Workplace design in 2035: Kilmelford Junction by Graven

The British Council for Offices launched its NextGen Workplace Competition earlier this year, challenging multi-disciplinary teams from all over the UK to imagine what the workplace in 2035 could look like.

Teams were asked to design considered, forward-thinking, and innovative approaches that questioned today’s workplaces and speculated on the future of organisations, people and the environments in which they work.

Fibre freedom for rural workplaces

Graven’s proposed global network of social workplaces is a flexible response to pressing contemporary influences on the way we work and live in uncertain times, addressed through emerging technologies and workstyles.

All generations are affected by lack of affordable housing, rural and social isolation, access to services and amenities, and the cost of commuting associated with living and working in urban centres.

Graven’s entry, ‘Kilmelford Junction’ considers how The Scottish Government’s superfast broadband rollout plans, the advent of the Digital Nomad and virtual/augmented reality technologies could unlock currently underused remote rural locations as viable workplaces.

Each ‘Junction’ places an equal focus on business and social requirements of its inhabitants, taking into account the ageing working population and issues of social isolation that will increase in significance in the next 18 years.

Kilmelford Junction’s site is situated in an ‘Area of Outstanding Natural Beauty’ and was selected for a combination of social and geographic features that would make a versatile workplace facility of this type of particular benefit to the area for locals and visitors.

Graven’s Kilmelford Junction proposal was led by Architect, Lauren Li Porter who further explains the challenge:

“This is a lateral response to an unsustainable system overly focussed on urban centres and recognising the growing challenge facing employers and employees of working full-time in city-centre office spaces. The project provided an opportunity to carry out research into the ways in which the issues related to lack of digital and social connectivity in rural locations could be addressed by design and creative consideration of emerging technologies.  

“Working closely with three engineers and industry experts helped us to technically substantiate our proposal. It was particularly important given the isolated location of Kilmelford Junction to demonstrate that the sustainable principles behind the choice of materials and energy strategy were fully integrated into the design and supported the ambition of creating a viable workplace option for the liquid workforce of 2035.”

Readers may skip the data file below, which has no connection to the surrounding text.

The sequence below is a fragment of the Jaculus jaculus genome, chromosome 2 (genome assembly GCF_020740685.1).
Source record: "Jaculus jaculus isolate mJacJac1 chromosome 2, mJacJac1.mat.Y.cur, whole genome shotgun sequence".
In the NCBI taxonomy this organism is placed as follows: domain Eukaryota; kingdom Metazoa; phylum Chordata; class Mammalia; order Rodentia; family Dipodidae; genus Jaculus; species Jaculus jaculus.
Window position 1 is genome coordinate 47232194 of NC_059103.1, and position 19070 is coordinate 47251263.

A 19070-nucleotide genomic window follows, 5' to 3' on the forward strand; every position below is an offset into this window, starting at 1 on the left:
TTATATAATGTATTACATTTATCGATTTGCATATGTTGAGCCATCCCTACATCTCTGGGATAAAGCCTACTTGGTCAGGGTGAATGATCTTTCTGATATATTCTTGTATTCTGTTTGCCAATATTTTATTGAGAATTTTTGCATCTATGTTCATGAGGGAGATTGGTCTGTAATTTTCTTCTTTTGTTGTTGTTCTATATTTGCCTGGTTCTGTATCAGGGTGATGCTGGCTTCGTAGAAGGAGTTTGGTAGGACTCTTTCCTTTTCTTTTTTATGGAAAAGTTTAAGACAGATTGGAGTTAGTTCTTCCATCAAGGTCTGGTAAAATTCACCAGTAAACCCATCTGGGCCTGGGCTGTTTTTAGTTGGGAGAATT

Kilmelford Junction exterior view, approach

Kilmelford Junction is a remote rural workplace prototype that contains both virtual and physical environments. Ubiquitous and instantaneous technology; a growing interest in health and wellbeing; a greater desire for organisational flexibility; and an increased awareness of individuals’ needs are now all competing factors within the workplace.

The physical environment of Kilmelford Junction includes a greenhouse and kitchen; conference rooms with leading-edge communications technologies including VR, AR and real-time immersive holographyt (RTIH). There are also hot-desking areas and a 3D-printing room.

David Hamilton, Director of Projects at Malcolm Reading Consultants and the competition adviser, said at the launch of the competition:

“The social contract between employers and workers is under intense scrutiny at present: working lives are longer, jobs are vulnerable to automation – not to say robots – and creative fulfilment is increasingly sought by employees.

“All of which prompts the question: how can we creatively respond to rapid cultural change and new work patterns?  How can we shape office environments that are humane and flexible and dynamic?  This is the essential challenge of the competition: we want to see fresh analyses and inventive solutions that could change people’s lives for the better.”

The shortlist was revealed with the winning and highly commended teams be announced at the BCO NextGen Awards Dinner on Wednesday 15 November.



Architect: Lauren Li Porter (Graven)

Structural Engineer: Xenia Spyropoulou (Design Engineering Workshop)

Sustainable Materials and Technology Researcher: Scott Bissett (Atkins)

Electrical Engineer: Ross Angus Grant (Atkins)


With thanks to expert consultants and industry mentors:

Sustainability: Sarah-Jane Stewart (Atkins)

Fibre broadband: James McClafferty (CityFibre)

Corporate Communications Technology: Kirsten Bennie (Royal Bank of Scotland)


Edible garden

VR Wing

Staged assembly


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